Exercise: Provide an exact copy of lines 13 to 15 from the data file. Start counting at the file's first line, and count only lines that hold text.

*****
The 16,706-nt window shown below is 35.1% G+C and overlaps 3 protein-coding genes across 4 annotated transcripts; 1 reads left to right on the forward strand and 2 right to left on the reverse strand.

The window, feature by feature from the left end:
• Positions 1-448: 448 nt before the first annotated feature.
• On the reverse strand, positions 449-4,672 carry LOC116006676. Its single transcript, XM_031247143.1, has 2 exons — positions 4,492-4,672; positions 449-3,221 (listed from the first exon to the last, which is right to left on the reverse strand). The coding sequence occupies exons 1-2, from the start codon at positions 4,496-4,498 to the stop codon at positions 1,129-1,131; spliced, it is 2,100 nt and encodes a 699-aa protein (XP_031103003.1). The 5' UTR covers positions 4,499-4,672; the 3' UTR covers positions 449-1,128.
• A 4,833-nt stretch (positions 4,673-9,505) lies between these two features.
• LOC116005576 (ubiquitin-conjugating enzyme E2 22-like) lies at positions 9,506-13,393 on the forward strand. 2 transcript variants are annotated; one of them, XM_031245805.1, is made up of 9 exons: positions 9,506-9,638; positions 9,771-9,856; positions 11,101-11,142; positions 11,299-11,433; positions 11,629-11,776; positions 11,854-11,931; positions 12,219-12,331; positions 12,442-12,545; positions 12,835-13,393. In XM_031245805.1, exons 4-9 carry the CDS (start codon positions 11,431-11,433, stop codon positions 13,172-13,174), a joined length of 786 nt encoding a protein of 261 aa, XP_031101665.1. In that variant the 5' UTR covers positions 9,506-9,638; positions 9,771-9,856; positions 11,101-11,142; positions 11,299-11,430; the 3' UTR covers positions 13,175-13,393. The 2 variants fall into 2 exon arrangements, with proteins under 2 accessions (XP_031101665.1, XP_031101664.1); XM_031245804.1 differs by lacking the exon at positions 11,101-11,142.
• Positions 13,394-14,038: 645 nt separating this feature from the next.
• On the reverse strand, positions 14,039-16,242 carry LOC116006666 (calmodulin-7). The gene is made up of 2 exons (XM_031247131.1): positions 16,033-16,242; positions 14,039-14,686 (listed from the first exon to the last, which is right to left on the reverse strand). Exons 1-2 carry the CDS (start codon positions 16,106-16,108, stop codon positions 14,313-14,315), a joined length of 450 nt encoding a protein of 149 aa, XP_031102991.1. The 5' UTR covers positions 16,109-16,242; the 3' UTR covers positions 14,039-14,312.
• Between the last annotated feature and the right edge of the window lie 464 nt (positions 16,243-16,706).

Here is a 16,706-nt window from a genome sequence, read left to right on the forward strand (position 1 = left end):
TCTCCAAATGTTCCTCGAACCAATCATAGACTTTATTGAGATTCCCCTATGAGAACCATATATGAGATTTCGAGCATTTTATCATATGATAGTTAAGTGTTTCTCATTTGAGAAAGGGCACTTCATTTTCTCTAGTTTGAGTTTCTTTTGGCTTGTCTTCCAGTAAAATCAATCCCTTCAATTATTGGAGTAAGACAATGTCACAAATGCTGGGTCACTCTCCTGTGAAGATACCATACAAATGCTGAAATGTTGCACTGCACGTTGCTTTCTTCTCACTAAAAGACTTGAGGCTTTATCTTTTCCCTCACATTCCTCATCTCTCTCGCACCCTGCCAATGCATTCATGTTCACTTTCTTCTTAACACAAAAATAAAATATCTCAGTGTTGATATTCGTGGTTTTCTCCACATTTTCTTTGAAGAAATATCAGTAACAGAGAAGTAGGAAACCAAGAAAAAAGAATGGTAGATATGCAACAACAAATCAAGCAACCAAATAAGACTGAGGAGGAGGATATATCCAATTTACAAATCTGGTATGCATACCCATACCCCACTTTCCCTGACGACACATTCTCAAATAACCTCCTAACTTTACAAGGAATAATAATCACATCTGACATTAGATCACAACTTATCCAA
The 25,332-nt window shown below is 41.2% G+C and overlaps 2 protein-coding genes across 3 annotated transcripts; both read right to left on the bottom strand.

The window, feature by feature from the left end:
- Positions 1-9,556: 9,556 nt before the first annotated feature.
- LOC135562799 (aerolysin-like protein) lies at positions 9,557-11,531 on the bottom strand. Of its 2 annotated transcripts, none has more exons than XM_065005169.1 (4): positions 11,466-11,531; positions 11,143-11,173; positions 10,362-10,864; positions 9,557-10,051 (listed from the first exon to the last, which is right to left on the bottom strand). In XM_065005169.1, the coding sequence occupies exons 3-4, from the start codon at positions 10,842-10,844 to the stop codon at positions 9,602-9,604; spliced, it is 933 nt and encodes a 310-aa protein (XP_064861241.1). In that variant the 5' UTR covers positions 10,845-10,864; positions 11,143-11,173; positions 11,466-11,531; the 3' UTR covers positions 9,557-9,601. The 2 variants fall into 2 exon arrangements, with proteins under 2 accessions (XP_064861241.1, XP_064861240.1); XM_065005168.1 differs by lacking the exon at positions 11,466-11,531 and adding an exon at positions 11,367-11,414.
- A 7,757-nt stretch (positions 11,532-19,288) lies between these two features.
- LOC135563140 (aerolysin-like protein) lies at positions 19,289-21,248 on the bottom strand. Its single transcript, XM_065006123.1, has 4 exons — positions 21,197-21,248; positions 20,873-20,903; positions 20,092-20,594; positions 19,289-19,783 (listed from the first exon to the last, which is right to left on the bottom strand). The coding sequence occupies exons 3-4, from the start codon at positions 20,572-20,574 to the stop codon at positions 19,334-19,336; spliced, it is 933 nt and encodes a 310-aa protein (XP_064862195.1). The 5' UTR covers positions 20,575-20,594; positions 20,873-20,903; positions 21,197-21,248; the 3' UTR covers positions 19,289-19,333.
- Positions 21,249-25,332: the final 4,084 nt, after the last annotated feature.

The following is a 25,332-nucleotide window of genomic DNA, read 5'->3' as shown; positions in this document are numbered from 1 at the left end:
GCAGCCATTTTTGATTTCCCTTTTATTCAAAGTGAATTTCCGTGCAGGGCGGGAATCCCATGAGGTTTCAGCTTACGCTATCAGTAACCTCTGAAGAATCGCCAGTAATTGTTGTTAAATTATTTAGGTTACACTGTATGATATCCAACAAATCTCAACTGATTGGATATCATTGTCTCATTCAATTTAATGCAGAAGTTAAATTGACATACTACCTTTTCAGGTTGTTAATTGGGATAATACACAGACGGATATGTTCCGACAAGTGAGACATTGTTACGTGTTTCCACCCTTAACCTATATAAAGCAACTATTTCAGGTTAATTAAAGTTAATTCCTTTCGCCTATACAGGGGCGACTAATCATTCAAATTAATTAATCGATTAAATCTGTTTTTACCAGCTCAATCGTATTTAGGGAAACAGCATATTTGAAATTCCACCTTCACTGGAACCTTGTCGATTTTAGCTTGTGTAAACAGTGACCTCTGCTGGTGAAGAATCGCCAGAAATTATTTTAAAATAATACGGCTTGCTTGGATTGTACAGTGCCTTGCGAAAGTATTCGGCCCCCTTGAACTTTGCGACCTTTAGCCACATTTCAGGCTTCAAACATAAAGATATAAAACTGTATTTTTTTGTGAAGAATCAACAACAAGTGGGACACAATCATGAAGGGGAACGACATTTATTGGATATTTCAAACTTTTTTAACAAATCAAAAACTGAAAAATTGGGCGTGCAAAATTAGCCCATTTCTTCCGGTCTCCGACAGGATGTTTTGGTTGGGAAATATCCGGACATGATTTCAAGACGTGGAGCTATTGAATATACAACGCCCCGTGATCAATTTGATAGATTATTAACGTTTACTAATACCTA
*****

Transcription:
The window, feature by feature from the left end:
- Positions 1-9,556: 9,556 nt before the first annotated feature.
- LOC135562799 (aerolysin-like protein) lies at positions 9,557-11,531 on the bottom strand. Of its 2 annotated transcripts, none has more exons than XM_065005169.1 (4): positions 11,466-11,531; positions 11,143-11,173; positions 10,362-10,864; positions 9,557-10,051 (listed from the first exon to the last, which is right to left on the bottom strand). In XM_065005169.1, the coding sequence occupies exons 3-4, from the start codon at positions 10,842-10,844 to the stop codon at positions 9,602-9,604; spliced, it is 933 nt and encodes a 310-aa protein (XP_064861241.1). In that variant the 5' UTR covers positions 10,845-10,864; positions 11,143-11,173; positions 11,466-11,531; the 3' UTR covers positions 9,557-9,601. The 2 variants fall into 2 exon arrangements, with proteins under 2 accessions (XP_064861241.1, XP_064861240.1); XM_065005168.1 differs by lacking the exon at positions 11,466-11,531 and adding an exon at positions 11,367-11,414.